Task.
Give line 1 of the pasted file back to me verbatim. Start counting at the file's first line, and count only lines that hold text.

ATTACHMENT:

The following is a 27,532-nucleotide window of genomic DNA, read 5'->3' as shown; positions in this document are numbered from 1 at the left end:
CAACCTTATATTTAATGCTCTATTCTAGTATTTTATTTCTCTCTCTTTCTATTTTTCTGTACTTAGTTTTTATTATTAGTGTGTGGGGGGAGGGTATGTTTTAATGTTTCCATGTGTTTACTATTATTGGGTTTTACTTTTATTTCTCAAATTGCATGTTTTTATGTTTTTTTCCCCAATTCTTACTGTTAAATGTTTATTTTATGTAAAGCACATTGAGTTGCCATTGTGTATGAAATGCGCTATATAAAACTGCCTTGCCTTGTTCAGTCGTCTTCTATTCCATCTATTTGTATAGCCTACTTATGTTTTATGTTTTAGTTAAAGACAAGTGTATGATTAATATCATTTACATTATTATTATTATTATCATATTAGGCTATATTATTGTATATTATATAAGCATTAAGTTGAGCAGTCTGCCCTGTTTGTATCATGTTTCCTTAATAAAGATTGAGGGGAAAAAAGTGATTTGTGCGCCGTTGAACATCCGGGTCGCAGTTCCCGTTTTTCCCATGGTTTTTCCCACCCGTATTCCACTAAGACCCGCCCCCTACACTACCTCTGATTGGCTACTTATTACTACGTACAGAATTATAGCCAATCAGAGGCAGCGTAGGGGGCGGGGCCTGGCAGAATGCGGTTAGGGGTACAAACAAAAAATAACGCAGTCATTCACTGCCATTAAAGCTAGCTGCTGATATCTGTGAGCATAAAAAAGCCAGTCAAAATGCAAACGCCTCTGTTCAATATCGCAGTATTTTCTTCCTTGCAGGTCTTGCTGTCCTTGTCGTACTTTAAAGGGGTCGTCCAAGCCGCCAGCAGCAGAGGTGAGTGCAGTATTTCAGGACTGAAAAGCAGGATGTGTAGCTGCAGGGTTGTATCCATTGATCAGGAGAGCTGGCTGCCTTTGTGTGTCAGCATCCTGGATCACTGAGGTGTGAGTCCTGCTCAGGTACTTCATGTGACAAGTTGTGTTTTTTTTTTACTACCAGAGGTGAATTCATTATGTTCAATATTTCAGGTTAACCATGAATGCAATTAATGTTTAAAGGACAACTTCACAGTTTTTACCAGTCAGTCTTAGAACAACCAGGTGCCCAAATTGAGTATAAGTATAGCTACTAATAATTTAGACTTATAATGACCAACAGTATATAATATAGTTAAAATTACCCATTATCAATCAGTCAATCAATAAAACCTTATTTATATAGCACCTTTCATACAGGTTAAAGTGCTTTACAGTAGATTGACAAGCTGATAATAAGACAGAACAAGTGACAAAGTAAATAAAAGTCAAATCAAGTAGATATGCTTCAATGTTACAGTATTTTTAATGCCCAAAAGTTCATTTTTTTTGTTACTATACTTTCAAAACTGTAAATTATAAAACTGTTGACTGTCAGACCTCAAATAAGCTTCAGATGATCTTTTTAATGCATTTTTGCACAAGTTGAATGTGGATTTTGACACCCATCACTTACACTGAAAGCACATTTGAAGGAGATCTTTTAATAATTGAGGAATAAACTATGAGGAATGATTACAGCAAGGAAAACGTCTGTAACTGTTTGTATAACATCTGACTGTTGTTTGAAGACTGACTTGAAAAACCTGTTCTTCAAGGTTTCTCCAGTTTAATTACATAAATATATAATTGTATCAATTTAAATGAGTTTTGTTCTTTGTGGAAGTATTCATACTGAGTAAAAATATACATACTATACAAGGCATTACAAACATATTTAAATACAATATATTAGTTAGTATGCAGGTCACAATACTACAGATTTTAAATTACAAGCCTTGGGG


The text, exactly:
The following is a 27,532-nucleotide window of genomic DNA, read 5'->3' as shown; positions in this document are numbered from 1 at the left end: